- Claire Vorster
Don’t Stop The Dance
“What a wonderful life I’ve had! I only wish I’d realised it sooner.” Colette - a controversial French writer who assisted her Jewish friends, including her husband, during the German occupation of France in World War II.
It is 7:51 am on January 12th, your morning is well on its way as the clock rolls on another minute. Today you are working a job you have had for the past 3 years; you are a Project Manager - US Government - Washington DC.
You take the Metro like always. You hope for an empty carriage, today you get one half-full, the air is alive with snatches of music that sneak out of other people’s head phones. Doors open and shut, a mother helps a toddler with wide eyes onto the train. You are already running through your to-do list.
Here’s your stop, L’Enfant Plaza. You’re at the door; ready for the moment you can bolt out and beat the crowds to the escalator.
You don’t know it, but the non-descript fiddler standing against a bare wall outside the Metro is Joshua Bell, one of the most celebrated and accomplished classical musicians in the world. He is playing some of the most graceful masterpieces ever written, on one of the most valuable violins ever made. A violin handcrafted in 1713 by Antonio Stradivari.
Bell plays like his life depends on it, sending Heaven-sent music soaring above the morning hum, and the tiny melodies sneaking out of other people’s headphones. Interview Magazine has said of Joshua Bell:
"He does nothing less than tell human beings why they bother to live.”
In the almost hour that Joshua Bell plays, seven people stop what they are doing and listen, at least for a minute. 27 people, mainly on the run, give a total of $32 and some change. According to The Washington Post, who arranged Bell’s rush hour performance, that leaves 1,070 people who hurried by, most only three feet away. Few even turning to look.
It is worth noting that every single time a child walks past, he or she tries to stop and watch. And every single time, a parent steers the kid away.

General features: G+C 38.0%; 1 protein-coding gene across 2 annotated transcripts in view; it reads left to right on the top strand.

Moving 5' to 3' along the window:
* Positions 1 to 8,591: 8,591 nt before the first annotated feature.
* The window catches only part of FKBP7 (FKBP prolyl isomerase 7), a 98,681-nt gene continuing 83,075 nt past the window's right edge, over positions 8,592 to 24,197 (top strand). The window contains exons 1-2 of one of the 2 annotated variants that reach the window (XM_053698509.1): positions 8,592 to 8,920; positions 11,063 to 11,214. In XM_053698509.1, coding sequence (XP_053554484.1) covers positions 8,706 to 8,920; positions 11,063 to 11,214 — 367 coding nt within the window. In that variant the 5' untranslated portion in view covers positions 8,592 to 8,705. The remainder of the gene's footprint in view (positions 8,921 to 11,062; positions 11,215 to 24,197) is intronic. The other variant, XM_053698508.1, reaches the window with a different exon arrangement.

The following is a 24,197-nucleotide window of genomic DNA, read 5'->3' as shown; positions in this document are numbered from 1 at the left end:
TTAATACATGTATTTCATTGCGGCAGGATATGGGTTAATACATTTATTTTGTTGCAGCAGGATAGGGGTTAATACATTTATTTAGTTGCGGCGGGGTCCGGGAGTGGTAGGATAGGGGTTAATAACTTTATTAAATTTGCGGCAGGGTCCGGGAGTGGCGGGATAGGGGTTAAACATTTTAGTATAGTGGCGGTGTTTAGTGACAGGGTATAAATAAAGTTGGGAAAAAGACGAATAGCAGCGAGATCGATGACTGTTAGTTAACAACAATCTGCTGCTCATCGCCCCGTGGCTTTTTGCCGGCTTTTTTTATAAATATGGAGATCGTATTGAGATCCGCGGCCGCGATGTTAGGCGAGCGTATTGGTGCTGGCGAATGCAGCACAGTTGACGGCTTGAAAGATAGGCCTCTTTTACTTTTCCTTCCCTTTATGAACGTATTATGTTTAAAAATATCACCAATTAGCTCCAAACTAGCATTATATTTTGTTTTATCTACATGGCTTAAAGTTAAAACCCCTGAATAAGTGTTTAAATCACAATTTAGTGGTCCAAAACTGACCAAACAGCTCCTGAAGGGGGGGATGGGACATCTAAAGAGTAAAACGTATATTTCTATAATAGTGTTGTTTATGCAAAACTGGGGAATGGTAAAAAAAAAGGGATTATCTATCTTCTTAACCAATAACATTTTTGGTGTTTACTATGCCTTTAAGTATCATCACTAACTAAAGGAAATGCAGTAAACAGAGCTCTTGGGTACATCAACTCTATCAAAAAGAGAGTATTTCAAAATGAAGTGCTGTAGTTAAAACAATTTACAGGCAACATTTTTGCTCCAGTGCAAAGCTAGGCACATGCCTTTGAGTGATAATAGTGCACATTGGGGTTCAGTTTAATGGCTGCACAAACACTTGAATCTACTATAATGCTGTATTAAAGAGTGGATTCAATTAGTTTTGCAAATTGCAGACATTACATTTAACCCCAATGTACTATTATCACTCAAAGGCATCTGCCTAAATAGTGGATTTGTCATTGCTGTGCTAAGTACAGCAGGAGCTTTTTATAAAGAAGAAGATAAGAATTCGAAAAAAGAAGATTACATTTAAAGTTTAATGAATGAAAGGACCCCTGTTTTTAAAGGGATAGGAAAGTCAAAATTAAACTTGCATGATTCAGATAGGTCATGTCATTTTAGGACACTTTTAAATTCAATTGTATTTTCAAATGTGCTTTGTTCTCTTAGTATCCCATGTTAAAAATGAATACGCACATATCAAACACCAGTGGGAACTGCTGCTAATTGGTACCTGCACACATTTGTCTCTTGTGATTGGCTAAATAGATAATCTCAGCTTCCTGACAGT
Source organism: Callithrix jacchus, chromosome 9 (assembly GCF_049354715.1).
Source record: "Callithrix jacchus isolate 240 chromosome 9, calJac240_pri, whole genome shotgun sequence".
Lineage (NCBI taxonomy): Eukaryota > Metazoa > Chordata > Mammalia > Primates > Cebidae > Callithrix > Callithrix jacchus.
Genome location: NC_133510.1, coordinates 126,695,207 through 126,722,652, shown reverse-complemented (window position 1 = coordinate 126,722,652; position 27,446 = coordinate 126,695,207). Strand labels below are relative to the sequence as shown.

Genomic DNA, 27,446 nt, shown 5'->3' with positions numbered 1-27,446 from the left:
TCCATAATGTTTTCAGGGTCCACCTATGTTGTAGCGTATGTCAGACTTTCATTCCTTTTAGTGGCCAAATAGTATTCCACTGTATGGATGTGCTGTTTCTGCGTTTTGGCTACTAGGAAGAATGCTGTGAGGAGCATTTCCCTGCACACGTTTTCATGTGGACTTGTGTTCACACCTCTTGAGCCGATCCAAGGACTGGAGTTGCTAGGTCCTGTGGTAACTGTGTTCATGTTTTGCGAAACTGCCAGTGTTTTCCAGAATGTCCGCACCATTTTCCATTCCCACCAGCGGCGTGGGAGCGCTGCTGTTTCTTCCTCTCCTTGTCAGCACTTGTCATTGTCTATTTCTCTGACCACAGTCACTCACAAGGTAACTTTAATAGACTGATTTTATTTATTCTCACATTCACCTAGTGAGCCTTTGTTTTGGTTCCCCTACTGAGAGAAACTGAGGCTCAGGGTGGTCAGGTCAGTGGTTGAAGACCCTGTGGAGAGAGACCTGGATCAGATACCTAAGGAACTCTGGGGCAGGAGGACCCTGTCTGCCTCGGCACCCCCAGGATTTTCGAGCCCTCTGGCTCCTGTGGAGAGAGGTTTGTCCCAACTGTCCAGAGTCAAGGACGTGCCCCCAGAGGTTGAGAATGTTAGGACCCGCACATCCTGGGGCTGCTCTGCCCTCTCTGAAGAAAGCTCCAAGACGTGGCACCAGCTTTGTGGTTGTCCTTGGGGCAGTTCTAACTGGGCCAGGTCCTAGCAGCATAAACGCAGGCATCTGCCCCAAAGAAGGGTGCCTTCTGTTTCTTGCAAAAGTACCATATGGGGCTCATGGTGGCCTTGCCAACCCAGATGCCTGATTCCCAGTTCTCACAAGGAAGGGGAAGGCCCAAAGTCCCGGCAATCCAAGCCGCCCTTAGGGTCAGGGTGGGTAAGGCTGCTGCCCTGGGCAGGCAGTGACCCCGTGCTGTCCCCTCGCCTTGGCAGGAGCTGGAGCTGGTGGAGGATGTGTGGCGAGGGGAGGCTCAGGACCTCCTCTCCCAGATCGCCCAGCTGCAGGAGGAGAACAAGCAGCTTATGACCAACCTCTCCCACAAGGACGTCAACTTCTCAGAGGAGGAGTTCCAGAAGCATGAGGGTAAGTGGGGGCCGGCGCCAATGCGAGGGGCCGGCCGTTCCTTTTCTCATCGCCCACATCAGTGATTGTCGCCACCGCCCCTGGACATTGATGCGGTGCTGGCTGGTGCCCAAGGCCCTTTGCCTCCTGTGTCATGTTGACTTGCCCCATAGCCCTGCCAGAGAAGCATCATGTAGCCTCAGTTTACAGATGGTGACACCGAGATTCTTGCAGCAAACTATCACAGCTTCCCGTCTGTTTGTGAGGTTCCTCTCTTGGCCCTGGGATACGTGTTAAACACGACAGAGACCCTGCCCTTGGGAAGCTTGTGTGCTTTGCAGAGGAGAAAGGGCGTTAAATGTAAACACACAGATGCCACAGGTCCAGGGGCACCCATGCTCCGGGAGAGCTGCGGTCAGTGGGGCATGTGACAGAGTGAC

Do We Have Time For Beauty?
Here’s what The Washington Post wanted to find out: Do we have time for beauty? Are we able to spot beauty in unlikely places? Are we so programmed to do what we have to, that we miss the very thing that could make our day dance instead of stumble?
John David Mortensen is a Project Manager for an international program at the Department of Energy; today he has to participate in a monthly budget review. But Mortensen is drawn to the violinist. He checks the time -- he's three minutes early for work – so he settles against a wall to listen. Mortensen doesn't know much about classical music or world famous violinists:
"Whatever it was," he says, "it made me feel at peace."
It still amazes me how little kids will stop what they are doing just to look at a butterfly on a flower. Or in this case how they can spot an internationally acclaimed virtuoso playing on a $3.5 million violin quicker than most adults.
Life can be full on, demanding and loud. Are we able to spot beauty in unlikely places? Are we so programmed to do what we have to, that we miss the very thing that could make our day dance instead of stumble?
Whatever you do today, don’t stop listening for the music. Don’t stop believing.
Don’t stop the dance.